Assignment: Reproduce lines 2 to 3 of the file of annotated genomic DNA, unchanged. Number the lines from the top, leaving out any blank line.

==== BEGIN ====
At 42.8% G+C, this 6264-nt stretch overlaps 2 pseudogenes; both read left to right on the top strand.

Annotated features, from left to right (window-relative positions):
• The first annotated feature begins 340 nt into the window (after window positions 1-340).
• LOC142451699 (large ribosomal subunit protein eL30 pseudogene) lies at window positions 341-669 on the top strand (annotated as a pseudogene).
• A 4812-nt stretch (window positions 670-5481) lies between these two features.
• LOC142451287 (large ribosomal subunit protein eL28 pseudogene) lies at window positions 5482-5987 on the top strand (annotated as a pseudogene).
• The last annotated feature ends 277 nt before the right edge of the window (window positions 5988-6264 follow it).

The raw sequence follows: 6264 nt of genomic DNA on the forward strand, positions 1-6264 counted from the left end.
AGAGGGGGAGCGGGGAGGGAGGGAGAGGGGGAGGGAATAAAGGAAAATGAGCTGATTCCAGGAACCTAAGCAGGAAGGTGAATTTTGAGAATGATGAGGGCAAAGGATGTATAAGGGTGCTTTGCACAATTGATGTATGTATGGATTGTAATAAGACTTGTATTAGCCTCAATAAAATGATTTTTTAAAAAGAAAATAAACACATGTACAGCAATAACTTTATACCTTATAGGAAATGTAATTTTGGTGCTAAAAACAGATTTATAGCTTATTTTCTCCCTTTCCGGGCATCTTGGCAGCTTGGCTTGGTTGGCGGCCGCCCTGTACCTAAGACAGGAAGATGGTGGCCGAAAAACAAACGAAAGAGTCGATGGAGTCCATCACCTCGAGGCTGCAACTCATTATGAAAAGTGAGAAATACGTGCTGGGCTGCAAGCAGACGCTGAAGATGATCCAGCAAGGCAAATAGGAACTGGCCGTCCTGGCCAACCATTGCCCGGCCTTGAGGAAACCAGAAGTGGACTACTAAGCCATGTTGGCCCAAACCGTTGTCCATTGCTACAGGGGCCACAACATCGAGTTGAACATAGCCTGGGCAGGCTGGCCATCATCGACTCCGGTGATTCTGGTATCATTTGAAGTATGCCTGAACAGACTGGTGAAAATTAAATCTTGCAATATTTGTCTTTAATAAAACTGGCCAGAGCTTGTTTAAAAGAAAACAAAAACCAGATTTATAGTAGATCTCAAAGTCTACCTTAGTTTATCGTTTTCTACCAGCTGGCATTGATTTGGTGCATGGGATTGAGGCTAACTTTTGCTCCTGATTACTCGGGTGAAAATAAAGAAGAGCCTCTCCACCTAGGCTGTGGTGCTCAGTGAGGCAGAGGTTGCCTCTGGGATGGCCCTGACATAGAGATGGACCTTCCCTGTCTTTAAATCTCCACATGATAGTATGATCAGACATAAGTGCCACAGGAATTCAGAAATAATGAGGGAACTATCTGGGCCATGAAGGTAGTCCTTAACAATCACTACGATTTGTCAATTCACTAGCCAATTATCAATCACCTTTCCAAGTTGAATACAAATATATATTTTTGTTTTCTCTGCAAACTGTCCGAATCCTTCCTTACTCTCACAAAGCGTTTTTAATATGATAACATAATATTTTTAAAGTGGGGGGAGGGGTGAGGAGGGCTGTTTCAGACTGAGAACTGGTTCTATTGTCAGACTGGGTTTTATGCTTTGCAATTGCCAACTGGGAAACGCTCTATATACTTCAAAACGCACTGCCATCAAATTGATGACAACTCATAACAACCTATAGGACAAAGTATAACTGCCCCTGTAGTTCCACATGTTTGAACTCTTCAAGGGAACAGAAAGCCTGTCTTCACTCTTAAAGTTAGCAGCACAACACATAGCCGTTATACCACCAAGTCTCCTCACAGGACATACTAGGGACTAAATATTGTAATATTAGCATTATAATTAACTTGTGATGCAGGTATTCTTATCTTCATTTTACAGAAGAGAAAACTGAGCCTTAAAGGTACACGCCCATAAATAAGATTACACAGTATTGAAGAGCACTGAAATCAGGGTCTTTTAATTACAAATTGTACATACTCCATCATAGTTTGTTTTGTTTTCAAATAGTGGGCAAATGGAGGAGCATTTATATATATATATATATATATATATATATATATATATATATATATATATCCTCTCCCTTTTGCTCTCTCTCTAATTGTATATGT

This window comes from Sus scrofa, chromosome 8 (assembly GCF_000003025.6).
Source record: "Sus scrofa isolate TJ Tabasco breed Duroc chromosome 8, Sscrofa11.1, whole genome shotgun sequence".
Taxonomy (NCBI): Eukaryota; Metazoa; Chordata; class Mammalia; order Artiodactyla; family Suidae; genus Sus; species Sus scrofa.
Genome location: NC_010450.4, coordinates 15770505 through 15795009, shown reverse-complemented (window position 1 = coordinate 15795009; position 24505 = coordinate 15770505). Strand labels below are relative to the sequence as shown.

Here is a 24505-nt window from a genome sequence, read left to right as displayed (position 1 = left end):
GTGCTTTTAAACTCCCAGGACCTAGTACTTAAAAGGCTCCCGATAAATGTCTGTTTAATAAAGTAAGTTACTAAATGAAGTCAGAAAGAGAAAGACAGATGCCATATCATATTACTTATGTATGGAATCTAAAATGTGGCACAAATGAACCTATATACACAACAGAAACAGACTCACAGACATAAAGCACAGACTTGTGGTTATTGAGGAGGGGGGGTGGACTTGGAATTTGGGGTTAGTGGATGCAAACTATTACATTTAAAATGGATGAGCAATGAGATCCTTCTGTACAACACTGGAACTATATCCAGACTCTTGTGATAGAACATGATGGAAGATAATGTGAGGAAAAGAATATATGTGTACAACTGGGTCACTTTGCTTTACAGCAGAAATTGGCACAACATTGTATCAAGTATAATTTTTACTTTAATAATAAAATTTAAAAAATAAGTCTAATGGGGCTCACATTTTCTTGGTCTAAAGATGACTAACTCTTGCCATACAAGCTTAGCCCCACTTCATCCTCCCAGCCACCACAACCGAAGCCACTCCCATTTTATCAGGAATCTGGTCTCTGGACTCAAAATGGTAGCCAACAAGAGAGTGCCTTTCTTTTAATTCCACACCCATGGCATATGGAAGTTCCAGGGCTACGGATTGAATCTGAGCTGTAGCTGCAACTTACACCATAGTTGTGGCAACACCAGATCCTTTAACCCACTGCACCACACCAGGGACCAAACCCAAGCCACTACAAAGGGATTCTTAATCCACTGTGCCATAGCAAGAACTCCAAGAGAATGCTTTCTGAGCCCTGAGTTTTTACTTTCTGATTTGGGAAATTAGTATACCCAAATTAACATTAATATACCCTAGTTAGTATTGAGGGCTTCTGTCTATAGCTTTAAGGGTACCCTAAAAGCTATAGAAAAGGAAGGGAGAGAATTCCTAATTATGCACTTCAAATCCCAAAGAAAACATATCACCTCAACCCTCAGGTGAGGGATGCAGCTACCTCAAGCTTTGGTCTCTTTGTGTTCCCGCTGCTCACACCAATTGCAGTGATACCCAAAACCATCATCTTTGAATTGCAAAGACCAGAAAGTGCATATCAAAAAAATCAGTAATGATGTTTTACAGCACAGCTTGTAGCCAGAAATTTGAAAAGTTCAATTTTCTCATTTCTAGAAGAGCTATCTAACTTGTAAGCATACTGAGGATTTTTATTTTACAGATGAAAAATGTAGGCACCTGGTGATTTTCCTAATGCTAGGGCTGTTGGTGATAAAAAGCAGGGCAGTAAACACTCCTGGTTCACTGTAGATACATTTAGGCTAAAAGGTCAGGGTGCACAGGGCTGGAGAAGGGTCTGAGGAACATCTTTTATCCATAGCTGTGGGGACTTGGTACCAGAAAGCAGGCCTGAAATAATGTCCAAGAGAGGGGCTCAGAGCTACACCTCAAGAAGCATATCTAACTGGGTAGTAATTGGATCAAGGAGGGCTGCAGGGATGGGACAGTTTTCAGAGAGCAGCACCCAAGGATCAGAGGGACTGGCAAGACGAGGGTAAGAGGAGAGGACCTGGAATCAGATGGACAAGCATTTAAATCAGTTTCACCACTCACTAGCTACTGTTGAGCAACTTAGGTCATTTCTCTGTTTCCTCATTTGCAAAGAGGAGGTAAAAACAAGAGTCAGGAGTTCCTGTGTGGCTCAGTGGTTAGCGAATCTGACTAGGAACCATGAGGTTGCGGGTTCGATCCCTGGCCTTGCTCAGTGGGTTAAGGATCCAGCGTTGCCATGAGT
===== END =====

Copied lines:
Annotated features, from left to right (window-relative positions):
• The first annotated feature begins 340 nt into the window (after window positions 1-340).